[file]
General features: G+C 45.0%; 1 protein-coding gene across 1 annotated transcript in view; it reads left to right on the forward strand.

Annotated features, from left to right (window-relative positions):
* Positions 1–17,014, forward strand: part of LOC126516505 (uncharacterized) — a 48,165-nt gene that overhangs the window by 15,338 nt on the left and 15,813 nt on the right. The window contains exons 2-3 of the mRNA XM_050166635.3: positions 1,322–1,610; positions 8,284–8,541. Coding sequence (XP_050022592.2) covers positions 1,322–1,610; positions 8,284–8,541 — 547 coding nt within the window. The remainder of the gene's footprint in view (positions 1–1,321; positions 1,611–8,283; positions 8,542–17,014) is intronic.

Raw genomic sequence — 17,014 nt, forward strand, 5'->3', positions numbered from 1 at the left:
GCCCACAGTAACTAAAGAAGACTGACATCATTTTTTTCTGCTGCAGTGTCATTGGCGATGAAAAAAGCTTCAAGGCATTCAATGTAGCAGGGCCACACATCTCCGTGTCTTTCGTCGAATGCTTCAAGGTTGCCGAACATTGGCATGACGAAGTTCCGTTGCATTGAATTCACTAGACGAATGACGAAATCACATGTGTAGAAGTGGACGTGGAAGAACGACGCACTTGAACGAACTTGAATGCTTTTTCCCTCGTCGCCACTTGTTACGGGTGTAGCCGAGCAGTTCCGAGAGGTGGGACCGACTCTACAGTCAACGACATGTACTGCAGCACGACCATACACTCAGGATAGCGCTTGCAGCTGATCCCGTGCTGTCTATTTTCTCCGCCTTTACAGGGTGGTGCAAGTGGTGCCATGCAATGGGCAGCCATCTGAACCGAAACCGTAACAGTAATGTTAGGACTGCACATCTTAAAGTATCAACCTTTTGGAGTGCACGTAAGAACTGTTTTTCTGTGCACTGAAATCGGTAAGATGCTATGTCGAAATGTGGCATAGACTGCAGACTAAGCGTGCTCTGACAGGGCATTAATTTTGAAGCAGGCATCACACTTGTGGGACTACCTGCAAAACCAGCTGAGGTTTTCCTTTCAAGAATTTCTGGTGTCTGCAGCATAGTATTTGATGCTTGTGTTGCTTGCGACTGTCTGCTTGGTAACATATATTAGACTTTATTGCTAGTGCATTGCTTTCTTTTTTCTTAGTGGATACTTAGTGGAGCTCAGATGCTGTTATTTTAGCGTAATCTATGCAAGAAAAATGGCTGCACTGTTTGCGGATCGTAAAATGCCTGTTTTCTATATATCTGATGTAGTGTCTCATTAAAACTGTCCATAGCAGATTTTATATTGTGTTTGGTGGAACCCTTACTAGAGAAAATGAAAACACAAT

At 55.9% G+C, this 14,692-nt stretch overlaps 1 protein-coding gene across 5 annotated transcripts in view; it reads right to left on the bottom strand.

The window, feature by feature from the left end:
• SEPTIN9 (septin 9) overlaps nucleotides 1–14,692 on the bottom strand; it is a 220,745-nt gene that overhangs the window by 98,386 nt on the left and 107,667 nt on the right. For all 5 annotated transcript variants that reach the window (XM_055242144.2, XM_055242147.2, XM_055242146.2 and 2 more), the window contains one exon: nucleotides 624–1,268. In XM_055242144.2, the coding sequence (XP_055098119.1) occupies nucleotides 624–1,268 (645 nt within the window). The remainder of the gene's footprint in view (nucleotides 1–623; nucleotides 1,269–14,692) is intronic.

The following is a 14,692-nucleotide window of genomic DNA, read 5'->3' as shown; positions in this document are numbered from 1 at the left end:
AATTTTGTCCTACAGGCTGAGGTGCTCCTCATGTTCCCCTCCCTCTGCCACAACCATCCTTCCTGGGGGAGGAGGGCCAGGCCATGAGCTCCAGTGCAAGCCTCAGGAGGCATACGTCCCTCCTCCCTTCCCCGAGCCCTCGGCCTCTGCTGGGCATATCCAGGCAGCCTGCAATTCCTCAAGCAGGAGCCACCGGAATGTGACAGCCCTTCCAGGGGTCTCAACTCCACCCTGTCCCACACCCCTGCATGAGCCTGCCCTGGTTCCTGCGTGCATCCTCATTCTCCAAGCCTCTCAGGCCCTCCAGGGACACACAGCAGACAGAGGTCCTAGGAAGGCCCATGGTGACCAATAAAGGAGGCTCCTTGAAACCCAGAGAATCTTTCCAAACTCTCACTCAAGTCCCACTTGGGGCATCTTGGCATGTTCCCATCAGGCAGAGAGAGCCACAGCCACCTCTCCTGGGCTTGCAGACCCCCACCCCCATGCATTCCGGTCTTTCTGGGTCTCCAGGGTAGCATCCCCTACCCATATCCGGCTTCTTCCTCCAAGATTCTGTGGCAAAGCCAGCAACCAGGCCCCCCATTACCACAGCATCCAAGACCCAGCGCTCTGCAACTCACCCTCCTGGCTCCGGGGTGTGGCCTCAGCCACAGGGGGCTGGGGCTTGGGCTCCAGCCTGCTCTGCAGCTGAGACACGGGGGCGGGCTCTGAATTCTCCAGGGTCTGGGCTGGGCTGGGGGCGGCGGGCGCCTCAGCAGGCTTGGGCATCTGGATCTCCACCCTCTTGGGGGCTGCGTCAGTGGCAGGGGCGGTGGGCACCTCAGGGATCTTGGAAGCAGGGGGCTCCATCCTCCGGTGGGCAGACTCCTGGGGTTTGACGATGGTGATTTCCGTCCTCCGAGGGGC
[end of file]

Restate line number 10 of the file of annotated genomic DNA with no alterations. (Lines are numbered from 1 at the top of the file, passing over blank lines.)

AATTTTGTCCTACAGGCTGAGGTGCTCCTCATGTTCCCCTCCCTCTGCCACAACCATCCTTCCTGGGGGAGGAGGGCCAGGCCATGAGCTCCAGTGCAAGCCTCAGGAGGCATACGTCCCTCCTCCCTTCCCCGAGCCCTCGGCCTCTGCTGGGCATATCCAGGCAGCCTGCAATTCCTCAAGCAGGAGCCACCGGAATGTGACAGCCCTTCCAGGGGTCTCAACTCCACCCTGTCCCACACCCCTGCATGAGCCTGCCCTGGTTCCTGCGTGCATCCTCATTCTCCAAGCCTCTCAGGCCCTCCAGGGACACACAGCAGACAGAGGTCCTAGGAAGGCCCATGGTGACCAATAAAGGAGGCTCCTTGAAACCCAGAGAATCTTTCCAAACTCTCACTCAAGTCCCACTTGGGGCATCTTGGCATGTTCCCATCAGGCAGAGAGAGCCACAGCCACCTCTCCTGGGCTTGCAGACCCCCACCCCCATGCATTCCGGTCTTTCTGGGTCTCCAGGGTAGCATCCCCTACCCATATCCGGCTTCTTCCTCCAAGATTCTGTGGCAAAGCCAGCAACCAGGCCCCCCATTACCACAGCATCCAAGACCCAGCGCTCTGCAACTCACCCTCCTGGCTCCGGGGTGTGGCCTCAGCCACAGGGGGCTGGGGCTTGGGCTCCAGCCTGCTCTGCAGCTGAGACACGGGGGCGGGCTCTGAATTCTCCAGGGTCTGGGCTGGGCTGGGGGCGGCGGGCGCCTCAGCAGGCTTGGGCATCTGGATCTCCACCCTCTTGGGGGCTGCGTCAGTGGCAGGGGCGGTGGGCACCTCAGGGATCTTGGAAGCAGGGGGCTCCATCCTCCGGTGGGCAGACTCCTGGGGTTTGACGATGGTGATTTCCGTCCTCCGAGGGGC